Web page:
BOSTON - A suspect was arrested Monday in the weekend killings of a Boston-area husband and wife celebrating their 50th wedding anniversary and the woman’s 97-year-old mother, authorities said.
Middlesex District Attorney Marian Ryan said police took Christopher Ferguson into custody and charged him with killing 73-year-old Gilda "Jill" D’Amore after an autopsy revealed her death was a homicide. Ferguson also was charged with two counts of assault and battery with a dangerous weapon causing serious bodily injury, and burglary.
Additional charges were expected in the death of 74-year-old Bruno D’Amore and his mother-in-law, Lucia Arpino, after those autopsies are completed. Ferguson was expected to appear in court Tuesday or Wednesday. It wasn't immediately clear if he had an attorney who could comment on his behalf.
The victims and suspect all live in the Boston suburb of Newton but Ryan said it appeared there was no connection between them.
The bodies were found in the victims’ home after the D’Amores failed to arrive at church Sunday morning, police said. Investigators found signs of forced entry into the basement and Ryan described a chaotic scene in which there were "obvious signs of struggle." A crystal paper weight was covered in blood and furniture was broken.
The big break in the case came when authorities were able to match a bloody footprint to that of Ferguson, who lived in the neighborhood, she said. They also collected blood stains near the footprints and bloody fingerprints on the screens and windows from the house, Ryan said.
The killings rattled Newton and the Our Lady Help of Christians Church, where the victims worshipped. A message to parishioners said the three "lost their lives in a senseless act of violence."
"It is with a heavy heart that we share that the terrible tragedy that happened yesterday in Newton hit very close to home … impacting our faith community and our own family," wrote Paul and Ginny Arpino, who said the victims were their cousin and aunt.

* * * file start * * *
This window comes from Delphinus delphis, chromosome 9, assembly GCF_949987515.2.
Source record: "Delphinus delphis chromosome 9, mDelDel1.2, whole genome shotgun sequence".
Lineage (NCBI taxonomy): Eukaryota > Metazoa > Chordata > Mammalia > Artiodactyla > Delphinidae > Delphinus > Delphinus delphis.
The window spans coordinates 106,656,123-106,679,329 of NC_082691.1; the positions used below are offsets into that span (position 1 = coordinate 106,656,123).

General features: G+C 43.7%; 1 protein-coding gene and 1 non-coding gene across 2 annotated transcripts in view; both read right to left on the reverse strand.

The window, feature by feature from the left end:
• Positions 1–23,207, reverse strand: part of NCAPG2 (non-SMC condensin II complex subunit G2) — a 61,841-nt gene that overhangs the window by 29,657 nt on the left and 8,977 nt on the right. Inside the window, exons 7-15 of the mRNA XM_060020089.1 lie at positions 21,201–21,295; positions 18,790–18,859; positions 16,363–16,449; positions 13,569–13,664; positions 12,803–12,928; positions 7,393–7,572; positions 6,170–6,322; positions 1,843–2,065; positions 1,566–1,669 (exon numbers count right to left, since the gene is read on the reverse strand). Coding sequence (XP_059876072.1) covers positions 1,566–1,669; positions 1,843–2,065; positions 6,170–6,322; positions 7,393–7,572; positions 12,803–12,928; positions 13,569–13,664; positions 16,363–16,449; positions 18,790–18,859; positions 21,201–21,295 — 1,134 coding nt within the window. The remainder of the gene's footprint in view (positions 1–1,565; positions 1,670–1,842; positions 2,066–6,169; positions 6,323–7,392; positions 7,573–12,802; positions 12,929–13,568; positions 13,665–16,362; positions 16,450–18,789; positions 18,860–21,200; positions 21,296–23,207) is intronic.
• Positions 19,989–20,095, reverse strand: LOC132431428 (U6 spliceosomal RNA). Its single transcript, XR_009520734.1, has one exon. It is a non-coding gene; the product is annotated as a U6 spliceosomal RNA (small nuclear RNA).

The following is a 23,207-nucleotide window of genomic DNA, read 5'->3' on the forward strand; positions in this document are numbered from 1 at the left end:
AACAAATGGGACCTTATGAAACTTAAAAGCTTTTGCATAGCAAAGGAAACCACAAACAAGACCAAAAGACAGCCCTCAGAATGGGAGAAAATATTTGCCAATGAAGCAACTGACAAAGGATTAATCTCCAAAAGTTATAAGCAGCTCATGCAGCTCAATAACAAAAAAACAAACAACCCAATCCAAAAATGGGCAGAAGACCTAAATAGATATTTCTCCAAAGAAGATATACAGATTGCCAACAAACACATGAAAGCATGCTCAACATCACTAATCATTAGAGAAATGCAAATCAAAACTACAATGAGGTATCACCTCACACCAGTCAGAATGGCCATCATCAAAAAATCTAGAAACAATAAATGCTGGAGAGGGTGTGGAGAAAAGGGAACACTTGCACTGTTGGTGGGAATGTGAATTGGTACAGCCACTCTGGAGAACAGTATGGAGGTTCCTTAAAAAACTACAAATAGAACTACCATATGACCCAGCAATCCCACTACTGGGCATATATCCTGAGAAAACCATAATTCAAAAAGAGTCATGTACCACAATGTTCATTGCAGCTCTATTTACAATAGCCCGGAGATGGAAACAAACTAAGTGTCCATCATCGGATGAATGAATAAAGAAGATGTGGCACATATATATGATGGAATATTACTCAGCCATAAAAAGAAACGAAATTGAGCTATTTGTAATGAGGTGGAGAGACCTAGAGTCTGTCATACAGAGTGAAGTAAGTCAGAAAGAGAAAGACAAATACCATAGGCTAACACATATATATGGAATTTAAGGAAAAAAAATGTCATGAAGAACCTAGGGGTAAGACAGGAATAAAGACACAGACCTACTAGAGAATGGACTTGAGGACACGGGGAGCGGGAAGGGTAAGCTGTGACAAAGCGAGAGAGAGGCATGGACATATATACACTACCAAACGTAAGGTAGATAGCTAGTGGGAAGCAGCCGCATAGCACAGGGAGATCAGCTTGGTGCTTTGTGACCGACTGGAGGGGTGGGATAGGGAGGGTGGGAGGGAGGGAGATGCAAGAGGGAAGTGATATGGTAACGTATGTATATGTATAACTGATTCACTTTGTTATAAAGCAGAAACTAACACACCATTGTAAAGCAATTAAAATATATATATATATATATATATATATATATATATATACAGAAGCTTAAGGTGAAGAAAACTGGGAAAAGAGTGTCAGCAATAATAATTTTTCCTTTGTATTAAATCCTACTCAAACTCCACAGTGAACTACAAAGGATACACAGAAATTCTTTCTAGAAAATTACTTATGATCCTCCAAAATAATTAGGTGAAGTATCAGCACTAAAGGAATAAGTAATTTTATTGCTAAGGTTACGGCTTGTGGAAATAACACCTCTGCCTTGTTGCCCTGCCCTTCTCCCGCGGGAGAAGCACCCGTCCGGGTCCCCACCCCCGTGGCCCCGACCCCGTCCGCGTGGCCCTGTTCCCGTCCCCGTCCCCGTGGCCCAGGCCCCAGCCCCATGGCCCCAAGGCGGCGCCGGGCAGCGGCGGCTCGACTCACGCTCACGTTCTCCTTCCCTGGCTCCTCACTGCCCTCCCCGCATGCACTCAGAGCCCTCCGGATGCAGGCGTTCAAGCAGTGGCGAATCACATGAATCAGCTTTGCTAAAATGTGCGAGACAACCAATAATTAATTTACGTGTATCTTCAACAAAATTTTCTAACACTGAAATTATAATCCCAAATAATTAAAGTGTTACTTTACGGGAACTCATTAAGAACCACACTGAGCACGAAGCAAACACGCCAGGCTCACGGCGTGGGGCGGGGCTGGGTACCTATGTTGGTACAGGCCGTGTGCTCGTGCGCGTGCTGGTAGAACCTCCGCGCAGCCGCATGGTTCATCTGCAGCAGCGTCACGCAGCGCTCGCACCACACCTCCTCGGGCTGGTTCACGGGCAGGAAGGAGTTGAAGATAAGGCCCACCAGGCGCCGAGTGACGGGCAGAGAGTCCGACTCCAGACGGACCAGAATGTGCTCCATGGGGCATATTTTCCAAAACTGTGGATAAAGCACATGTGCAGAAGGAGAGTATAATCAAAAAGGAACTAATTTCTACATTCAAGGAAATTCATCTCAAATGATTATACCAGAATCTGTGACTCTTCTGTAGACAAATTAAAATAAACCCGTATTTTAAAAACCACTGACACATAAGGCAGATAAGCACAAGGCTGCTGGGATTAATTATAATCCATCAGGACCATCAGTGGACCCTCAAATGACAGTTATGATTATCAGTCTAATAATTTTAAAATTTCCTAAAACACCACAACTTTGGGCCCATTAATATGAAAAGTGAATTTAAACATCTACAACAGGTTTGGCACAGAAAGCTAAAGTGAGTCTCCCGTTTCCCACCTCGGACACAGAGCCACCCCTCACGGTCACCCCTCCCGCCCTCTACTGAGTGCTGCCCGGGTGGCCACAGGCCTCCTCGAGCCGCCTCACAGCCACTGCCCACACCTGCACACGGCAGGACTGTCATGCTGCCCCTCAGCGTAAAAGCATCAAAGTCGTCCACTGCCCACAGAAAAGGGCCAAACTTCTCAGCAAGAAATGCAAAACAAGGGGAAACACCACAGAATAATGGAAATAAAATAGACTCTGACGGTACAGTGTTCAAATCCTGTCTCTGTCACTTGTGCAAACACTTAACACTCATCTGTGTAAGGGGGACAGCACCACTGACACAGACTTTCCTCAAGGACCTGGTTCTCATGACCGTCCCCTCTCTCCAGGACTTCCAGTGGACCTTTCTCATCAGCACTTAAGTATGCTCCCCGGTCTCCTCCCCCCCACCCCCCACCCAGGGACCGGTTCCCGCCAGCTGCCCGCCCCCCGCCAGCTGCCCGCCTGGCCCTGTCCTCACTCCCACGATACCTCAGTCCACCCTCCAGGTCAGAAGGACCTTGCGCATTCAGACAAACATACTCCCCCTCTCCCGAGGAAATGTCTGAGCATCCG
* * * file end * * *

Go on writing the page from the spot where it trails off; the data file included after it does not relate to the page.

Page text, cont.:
The preliminary investigation indicated the victims died from stab wounds and blunt force trauma, Ryan said.
"Two of the individuals were celebrating a golden wedding anniversary," Ryan said. "As you can imagine, this would be tragic on any day. To have family gathered for this kind of a celebration makes it particularly tragic."
Newton, MA - June 25: An investigator walks out of a home on Broadway Street, where three bodies were discovered. (Photo by Jessica Rinaldi/The Boston Globe via Getty Images)
There was an attempted break-in about a half-mile (800 meters) from the victims’ home early Sunday, but it’s unclear if the two crimes were related, Ryan said. Residents were also asked to check their doorbell cameras or home security systems for any video that could help with the investigation.
In their letter to the church community, Paul and Ginny Arpino said "Bruno was known for his big voice and his exuberant personality and as ‘head chef’, he proudly flipped the burgers at the parish picnic."
They said his wife had taken on the ministry of beautifying the church’s environment.
"Without a single day of liturgical training she simply followed her heart, caring for the flowers and decorating for the liturgical seasons," they wrote.
They said until the pandemic Lucia Arpino never missed morning mass.
"Lucia will be especially missed on the upcoming Our Lady of Mt. Carmel Festa weekend as she faithfully walked in that procession through the streets of Nonantum well into her 90’s," they wrote.
The news has rattled neighbors like Jack Porter.
"This is a safe neighborhood. You don’t have murders in Newton or Nonantum," the heavily Italian-American neighborhood where they lived, he said.
The Rev. Dan Riley of Our Lady Help of Christians said they were "wonderful people, church-going, kind, hospitable, salt of the earth."